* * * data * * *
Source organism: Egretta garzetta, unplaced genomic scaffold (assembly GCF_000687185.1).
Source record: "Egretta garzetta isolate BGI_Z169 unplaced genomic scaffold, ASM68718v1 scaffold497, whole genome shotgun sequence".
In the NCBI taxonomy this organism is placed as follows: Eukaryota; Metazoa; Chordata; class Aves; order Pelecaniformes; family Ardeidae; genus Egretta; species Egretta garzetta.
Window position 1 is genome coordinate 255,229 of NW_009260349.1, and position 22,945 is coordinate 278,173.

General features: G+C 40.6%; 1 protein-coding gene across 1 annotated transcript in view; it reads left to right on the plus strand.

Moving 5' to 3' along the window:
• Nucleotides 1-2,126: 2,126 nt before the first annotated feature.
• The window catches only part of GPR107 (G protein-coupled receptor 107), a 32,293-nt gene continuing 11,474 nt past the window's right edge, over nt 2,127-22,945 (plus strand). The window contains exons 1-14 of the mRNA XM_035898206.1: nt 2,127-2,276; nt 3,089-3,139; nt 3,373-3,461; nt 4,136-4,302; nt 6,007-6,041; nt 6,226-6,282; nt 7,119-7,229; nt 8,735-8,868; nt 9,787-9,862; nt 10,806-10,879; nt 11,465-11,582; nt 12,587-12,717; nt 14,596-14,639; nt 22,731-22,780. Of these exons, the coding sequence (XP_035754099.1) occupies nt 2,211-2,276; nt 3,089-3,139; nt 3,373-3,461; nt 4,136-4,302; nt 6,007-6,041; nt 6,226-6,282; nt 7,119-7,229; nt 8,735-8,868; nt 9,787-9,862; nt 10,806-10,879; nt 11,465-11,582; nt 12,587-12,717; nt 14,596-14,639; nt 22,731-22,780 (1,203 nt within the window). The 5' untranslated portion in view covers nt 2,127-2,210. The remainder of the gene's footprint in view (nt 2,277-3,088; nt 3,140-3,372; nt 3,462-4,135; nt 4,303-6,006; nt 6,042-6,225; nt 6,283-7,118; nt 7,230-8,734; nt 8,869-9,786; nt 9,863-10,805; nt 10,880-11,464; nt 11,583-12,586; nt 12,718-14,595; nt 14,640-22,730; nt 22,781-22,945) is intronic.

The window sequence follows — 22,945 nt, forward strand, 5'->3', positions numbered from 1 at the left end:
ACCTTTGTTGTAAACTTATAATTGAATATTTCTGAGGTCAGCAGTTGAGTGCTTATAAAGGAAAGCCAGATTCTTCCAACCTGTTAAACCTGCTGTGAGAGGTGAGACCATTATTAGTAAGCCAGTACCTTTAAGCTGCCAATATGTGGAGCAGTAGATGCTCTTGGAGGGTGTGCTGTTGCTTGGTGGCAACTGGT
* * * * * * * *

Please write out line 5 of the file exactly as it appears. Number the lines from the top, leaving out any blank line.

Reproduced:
General features: G+C 40.6%; 1 protein-coding gene across 1 annotated transcript in view; it reads left to right on the plus strand.